San­ti­a­go Cala­tra­va is with­out a doubt one of the most inge­nious archi­tects of our time — he has earned world­wide recog­ni­tion for his amaz­ing, bold and, at the same time, care­ful­ly con­sid­ered works in the bio-tech style. I pro­pose to get acquaint­ed with his main cre­ations.

Santiago Calatrava

On July 28, 1951, in the tiny Span­ish town of Ben­i­mamet, which today is part of Valen­cia, a boy was born who was des­tined to write his name in the his­to­ry of mod­ern art. After grad­u­at­ing from the local School of Archi­tec­ture and the School of Art, and obtain­ing an engi­neer­ing degree from the ETH Zurich, in 1981 San­ti­a­go Cala­tra­va opened his work­shop in Zurich, where he worked as an archi­tect and engi­neer. The Spaniard drew inspi­ra­tion for his work from the works of the famous French archi­tect Le Cor­busier, the cre­ator of inter­na­tion­al style archi­tec­ture. In 1989, the archi­tect opens a branch of his work­shop in Paris


The ear­ly peri­od of Cala­trava’s work was devot­ed main­ly to sta­tions and bridges. The most famous cre­ation of his ear­ly work is the incom­pa­ra­ble Alamil­lo Bridge in Seville.

Alamillo Bridge

The turn­ing point in San­ti­ago’s career was his Mon­tjuïc telecom­mu­ni­ca­tions tow­er in Barcelona, ​​des­tined to be the heart of the 1992 Sum­mer Olympics.


See­ing what this Span­ish archi­tect “does” with an ordi­nary TV tow­er, many coun­tries want­ed to see the cre­ations of this uncon­di­tion­al­ly tal­ent­ed per­son with a com­plete­ly new look at famil­iar struc­tures.

TV tower

As a result, Cala­tra­va was entrust­ed with the con­struc­tion of a huge sci­en­tif­ic and enter­tain­ment com­plex in Valen­cia — the City of Arts and Sci­ences, the first build­ing of which was ready already in 1996.

See also
Salinas Grandes - the salt fields of Argentina

City of Sciences and Arts

In 1997, in anoth­er Span­ish city — Bil­bao — a new pedes­tri­an “white bridge” of Zubisuri or, as it is also called, Cam­po Volan­tin, was com­plet­ed, built accord­ing to the project of an already world-famous archi­tect


In 1998, in the Puer­to Madero area of ​​Argen­tinean Buenos Aires, an amaz­ing pedes­tri­an Bridge of the Woman appeared, which is, in fact, the first and so far the only work of the Span­ish archi­tect in South Amer­i­ca.

Bridge Women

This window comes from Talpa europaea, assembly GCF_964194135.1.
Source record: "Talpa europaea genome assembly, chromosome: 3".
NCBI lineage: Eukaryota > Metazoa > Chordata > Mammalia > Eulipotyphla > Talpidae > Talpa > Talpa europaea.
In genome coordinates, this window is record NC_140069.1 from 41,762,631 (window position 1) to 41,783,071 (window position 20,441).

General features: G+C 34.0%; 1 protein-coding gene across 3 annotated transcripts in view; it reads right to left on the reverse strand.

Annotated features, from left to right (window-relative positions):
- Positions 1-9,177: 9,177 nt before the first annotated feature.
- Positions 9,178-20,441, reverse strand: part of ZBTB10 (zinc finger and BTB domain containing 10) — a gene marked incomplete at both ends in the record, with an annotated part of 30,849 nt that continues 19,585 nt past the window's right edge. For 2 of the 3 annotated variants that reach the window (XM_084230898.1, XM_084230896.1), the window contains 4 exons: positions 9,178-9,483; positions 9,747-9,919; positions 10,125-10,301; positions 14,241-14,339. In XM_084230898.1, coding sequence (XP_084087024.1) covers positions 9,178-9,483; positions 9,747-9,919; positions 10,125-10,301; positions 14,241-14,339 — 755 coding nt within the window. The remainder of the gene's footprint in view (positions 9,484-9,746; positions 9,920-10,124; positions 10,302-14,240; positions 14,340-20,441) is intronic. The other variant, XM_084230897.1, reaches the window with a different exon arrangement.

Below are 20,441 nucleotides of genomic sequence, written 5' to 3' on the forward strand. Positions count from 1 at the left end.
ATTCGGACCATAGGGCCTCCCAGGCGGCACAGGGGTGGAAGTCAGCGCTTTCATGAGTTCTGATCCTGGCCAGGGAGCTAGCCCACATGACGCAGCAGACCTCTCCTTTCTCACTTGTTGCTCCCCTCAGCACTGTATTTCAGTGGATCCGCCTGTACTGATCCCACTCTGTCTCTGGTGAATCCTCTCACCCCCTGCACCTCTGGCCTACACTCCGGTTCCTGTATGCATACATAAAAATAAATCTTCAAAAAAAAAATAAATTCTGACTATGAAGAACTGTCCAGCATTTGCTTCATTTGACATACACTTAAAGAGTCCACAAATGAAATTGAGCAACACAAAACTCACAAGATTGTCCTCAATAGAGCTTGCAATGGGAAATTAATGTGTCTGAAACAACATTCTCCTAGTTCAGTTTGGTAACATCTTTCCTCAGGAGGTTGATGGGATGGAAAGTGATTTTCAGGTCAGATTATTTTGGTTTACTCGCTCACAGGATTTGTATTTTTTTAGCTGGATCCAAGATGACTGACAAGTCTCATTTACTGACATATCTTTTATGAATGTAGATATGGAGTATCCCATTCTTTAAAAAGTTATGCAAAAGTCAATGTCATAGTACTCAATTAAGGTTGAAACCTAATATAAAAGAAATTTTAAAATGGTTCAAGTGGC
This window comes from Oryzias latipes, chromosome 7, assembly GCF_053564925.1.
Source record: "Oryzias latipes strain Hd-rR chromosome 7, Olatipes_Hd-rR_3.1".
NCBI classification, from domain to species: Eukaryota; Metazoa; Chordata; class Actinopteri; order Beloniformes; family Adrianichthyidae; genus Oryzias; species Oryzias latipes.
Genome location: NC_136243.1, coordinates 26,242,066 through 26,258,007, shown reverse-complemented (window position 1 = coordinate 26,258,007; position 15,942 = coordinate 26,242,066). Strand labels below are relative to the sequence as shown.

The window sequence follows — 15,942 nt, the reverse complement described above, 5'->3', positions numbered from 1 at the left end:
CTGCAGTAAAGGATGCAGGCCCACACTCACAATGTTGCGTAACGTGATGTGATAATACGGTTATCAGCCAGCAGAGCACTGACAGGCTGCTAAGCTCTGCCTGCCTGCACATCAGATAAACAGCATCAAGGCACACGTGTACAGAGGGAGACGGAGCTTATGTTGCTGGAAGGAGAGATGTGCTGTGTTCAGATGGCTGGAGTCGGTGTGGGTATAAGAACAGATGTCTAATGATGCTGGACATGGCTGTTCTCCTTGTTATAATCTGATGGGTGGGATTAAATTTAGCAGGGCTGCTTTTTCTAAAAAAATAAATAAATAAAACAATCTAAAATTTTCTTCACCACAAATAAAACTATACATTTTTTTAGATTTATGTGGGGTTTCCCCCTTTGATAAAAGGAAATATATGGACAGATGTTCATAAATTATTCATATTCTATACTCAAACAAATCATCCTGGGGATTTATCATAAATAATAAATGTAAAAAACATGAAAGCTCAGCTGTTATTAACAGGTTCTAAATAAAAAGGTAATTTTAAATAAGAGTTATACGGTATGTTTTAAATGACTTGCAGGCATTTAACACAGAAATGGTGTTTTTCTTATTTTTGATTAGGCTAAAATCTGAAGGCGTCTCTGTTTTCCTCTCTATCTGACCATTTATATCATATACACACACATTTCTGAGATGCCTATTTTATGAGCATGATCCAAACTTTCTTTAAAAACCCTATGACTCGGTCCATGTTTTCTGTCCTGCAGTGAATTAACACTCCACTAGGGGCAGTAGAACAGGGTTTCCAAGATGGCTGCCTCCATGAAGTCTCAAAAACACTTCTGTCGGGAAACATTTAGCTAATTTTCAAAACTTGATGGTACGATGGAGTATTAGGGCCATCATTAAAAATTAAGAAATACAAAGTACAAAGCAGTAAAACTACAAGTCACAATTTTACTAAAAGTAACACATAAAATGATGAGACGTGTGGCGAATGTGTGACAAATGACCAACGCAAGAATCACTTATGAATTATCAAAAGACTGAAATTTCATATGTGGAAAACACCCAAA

In 2001, the amaz­ing Quadrac­ci Pavil­ion appeared at the Mil­wau­kee Art Muse­um, which became the first cre­ation of San­ti­a­go Cala­tra­va on Amer­i­can soil.

Milwaukee Art Museum

In 2003, a small but no less spec­tac­u­lar James Joyce Bridge was thrown across the Riv­er Lif­fey in Dublin.

James Joyce Bridge

The Irish liked the work of Cala­tra­va so much that it was decid­ed to order anoth­er bridge for him) Thus, in 2009, a lit­tle down­stream, the Samuel Beck­ett Bridge appeared, com­plete­ly dif­fer­ent in design and pur­pose)

Samuel Beckett Bridge

And also in 2003, the con­struc­tion of the Tener­ife Con­cert Hall was com­plet­ed, on which San­ti­a­go Cala­tra­va worked for 6 years

Concert Hall Tenerife

In 2004, San­ti­a­go dis­tin­guished him­self in Cal­i­for­nia by build­ing a bridge in Tur­tle Bay, which is, in com­bi­na­tion, the world’s largest sun­di­al! He called it that — Sun­di­al Bridge

Sundial Bridge

In 2005, the Spaniard com­plet­ed the con­struc­tion of his first sky­scraper — Turn­ing Tor­so in the Swedish port town of Malmö — which aroused pub­lic delight with its “twist­ed” shape.

Turning Torso

In 2008, the entrance to Jerusalem was adorned with the new Cala­tra­va Bridge, imme­di­ate­ly nick­named the “Harp of David” for its shape and imme­di­ate­ly becom­ing one of the sym­bols of this ancient city.

See also
Jewelry created by maggots

Harp of David

In 2009, San­ti­a­go Cala­tra­va pre­sent­ed his kinet­ic com­po­si­tion at the Israel Insti­tute of Tech­nol­o­gy

The last com­plet­ed cre­ation of the Span­ish archi­tect was the new build­ing of the Liège-Guillemins sta­tion in Bel­gium, which struck even the most invet­er­ate crit­ics of our time with the light­ness of its forms.

Liège-Guillemins train station

Cala­tra­va is cur­rent­ly design­ing a future train sta­tion, the World Trade Ten­tra Trans­porta­tion Cen­ter, at the restored World Trade Cen­ter in New York. And now, due to the cri­sis, the con­struc­tion of an object that was sup­posed to become the pearl of the Spaniard’s cre­ativ­i­ty, the Chica­go Spare sky­scraper, which would become the most amaz­ing and beau­ti­ful build­ing of the “city of sky­scrap­ers”, has been com­plete­ly stopped.

Chicago Spare

And here’s what the tow­er would look like from below…


In addi­tion to the above projects, San­ti­a­go Cala­tra­va built the Brook­field Place office com­plex in Toron­to, Cana­da; erect­ed the Kuwait Pavil­ion at the 1992 Seville World’s Fair; worked on the devel­op­ment of the sta­tion and the remod­el­ing of the uni­ver­si­ty library in Zurich, Switzer­land; restored in 1992–1995 the cen­tral span of the Berlin Ober­baum­brücke bridge; designed one of the Lis­bon metro sta­tions in 1998; opened the 21st cen­tu­ry with the con­struc­tion of a new ter­mi­nal at Bil­bao Air­port in Spain; rebuilt in 2004 the Olympic Sports Com­plex in Athens for the Olympics .. Each of his cre­ations was some­what dif­fer­ent from the pre­vi­ous ones, each had its own zest, and this is not a com­plete list of his bril­liant projects =)

Santiago Calatrava